"Our southern border is a pipeline for vast quantities of illegal drugs," Donald Trump said last night while touting the merits of the "big, beautiful wall" he wants to build along the border with Mexico. The border, of course, is not a pipeline, even metaphorically. The pipeline is the route by which illegal drugs cross the border, and here is where the president runs into practical as well as semantical difficulty.
First of all, as Joe Setyon noted last night, illegal drugs that enter the country from Mexico are mainly smuggled through ports of entry, which would still exist no matter how much money the government spends on physical barriers. In 2017, according to the Drug Enforcement Administration (DEA), only "a small percentage of all heroin seized by [Customs and Border Protection] along the land border was between Ports of Entry." The vast majority is carried through ports of entry by privately owned vehicles or commercial tractor trailers.
The DEA says illicit fentanyl enters the United States largely (maybe mostly, once you take purity into account) in packages delivered by mail or private courier services, either directly or through Canada. Nearly all of the fentanyl seized at the southern border in 2017 was coming in through ports of entry. The picture is similar for cocaine and methamphetamine, the two other drugs that Trump mentioned: The vast majority of the supply would be unaffected by a wall.
The pipeline metaphor is misleading because it invites us to imagine a single flow of drugs that could be blocked if only the government devoted sufficient resources to the effort. But drug traffickers react to enforcement efforts, and if one route becomes relatively perilous they can always switch to another. As Theresa Cardinal Brown explained in the May 2017 issue of Reason, "drug smugglers have already beaten Trump's wall" through a variety of evasive maneuvers. Those include not just hiding drugs inside vehicles going through the wall at points of entry (the currently preferred method) but also using tunnels to carry drugs under the wall, flying or catapulting drugs over the wall, and transporting drugs around the wall on boats and submarines. Thanks to prohibition, Brown notes, "the profit incentives to find ways over, under, around, or through any border infrastructure are high, and the cartels have more than enough money to spend on R&D."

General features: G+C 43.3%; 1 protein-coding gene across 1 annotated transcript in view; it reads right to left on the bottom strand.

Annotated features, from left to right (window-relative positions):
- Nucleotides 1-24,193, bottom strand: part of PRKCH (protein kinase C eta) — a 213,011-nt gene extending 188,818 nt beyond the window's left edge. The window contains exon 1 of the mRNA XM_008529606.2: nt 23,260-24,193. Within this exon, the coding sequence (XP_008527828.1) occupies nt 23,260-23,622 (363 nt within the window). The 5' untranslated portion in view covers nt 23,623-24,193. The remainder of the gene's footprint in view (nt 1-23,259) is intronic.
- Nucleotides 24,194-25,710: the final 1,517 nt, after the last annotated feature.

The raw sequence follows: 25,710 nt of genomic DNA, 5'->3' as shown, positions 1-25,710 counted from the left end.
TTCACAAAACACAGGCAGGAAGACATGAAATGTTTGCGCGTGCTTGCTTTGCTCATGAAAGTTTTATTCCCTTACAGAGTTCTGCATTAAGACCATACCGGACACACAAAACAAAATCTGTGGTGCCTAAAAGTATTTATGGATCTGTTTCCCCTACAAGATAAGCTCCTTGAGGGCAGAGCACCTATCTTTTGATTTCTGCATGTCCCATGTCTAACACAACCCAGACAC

That profit incentive—the huge "risk premium" that criminals can earn by producing, transporting, and selling illegal drugs—is the most fundamental problem with Trump's fantasy of stopping drugs at the border, whether with a wall or with any other conceivable method. "Traffickers can typically purchase a kilogram of fentanyl powder for a few thousand dollars from a Chinese supplier," the DEA says, "transform it into hundreds of thousands of pills, and sell the counterfeit pills for millions of dollars in profit." Taking the average of two actual sales cited by the DEA, a kilogram of fentanyl that costs $2,600 can be pressed into 666,666 fake pain pills, each containing 1.5 milligrams of the active ingredient, generating about $10 million in revenue at $15 each.
No feasible amount of interdiction will stop people from taking advantage of a business opportunity like that, although increased enforcement may push traffickers toward more potent drugs, as illustrated by the shift from diverted prescription pain pills to heroin, from heroin to fentanyl, and from fentanyl to fentanyl analogs. Each of those steps reduces risks for smugglers and increases profits, but it also magnifies the dangers that consumers face by making potency more variable and less predictable. The government's efforts to block the "pipeline" cannot stop drug use, but they can make it deadlier.